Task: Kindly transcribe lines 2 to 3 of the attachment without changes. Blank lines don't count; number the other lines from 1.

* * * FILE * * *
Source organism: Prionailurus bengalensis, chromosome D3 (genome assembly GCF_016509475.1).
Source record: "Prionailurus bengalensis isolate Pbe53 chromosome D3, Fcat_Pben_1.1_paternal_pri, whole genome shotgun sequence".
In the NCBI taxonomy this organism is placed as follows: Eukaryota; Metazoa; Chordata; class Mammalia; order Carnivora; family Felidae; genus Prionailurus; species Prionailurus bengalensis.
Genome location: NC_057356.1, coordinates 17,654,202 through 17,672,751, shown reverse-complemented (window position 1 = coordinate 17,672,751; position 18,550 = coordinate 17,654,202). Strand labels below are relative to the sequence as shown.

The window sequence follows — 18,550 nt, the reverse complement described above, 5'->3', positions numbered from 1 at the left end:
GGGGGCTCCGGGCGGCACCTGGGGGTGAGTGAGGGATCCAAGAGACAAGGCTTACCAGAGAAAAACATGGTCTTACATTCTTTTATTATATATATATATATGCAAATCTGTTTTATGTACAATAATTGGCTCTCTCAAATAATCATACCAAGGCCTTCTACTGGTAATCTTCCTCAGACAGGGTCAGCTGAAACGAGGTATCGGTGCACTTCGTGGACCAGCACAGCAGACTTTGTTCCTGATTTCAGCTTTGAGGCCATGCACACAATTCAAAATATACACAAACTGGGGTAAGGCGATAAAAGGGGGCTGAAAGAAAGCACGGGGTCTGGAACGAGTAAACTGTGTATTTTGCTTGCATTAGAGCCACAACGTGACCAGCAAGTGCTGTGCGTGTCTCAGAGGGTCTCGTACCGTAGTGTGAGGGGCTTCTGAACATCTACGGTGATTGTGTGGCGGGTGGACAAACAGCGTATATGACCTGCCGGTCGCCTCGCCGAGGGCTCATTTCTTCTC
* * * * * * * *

Source record: "Prionailurus bengalensis isolate Pbe53 chromosome D3, Fcat_Pben_1.1_paternal_pri, whole genome shotgun sequence".
In the NCBI taxonomy this organism is placed as follows: Eukaryota; Metazoa; Chordata; class Mammalia; order Carnivora; family Felidae; genus Prionailurus; species Prionailurus bengalensis.